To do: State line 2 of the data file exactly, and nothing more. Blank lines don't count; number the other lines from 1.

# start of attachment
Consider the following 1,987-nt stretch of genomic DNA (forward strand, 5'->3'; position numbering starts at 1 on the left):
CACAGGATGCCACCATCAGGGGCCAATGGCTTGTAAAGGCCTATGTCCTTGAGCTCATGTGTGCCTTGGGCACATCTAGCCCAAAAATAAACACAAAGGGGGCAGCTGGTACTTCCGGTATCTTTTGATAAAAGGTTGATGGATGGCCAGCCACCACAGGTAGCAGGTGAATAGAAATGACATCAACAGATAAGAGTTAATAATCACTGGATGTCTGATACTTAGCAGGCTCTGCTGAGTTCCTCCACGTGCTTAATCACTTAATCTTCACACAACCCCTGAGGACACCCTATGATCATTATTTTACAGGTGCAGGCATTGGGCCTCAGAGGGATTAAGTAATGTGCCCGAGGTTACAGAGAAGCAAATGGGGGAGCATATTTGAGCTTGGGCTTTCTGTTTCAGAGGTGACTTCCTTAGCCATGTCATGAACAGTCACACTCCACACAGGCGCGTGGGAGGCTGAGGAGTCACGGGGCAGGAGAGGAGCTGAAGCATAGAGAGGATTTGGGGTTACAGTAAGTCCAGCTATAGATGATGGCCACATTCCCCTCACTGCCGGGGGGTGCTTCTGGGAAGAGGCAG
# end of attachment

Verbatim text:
CACAGGATGCCACCATCAGGGGCCAATGGCTTGTAAAGGCCTATGTCCTTGAGCTCATGTGTGCCTTGGGCACATCTAGCCCAAAAATAAACACAAAGGGGGCAGCTGGTACTTCCGGTATCTTTTGATAAAAGGTTGATGGATGGCCAGCCACCACAGGTAGCAGGTGAATAGAAATGACATCAACAGATAAGAGTTAATAATCACTGGATGTCTGATACTTAGCAGGCTCTGCTGAGTTCCTCCACGTGCTTAATCACTTAATCTTCACACAACCCCTGAGGACACCCTATGATCATTATTTTACAGGTGCAGGCATTGGGCCTCAGAGGGATTAAGTAATGTGCCCGAGGTTACAGAGAAGCAAATGGGGGAGCATATTTGAGCTTGGGCTTTCTGTTTCAGAGGTGACTTCCTTAGCCATGTCATGAACAGTCACACTCCACACAGGCGCGTGGGAGGCTGAGGAGTCACGGGGCAGGAGAGGAGCTGAAGCATAGAGAGGATTTGGGGTTACAGTAAGTCCAGCTATAGATGATGGCCACATTCCCCTCACTGCCGGGGGGTGCTTCTGGGAAGAGGCAG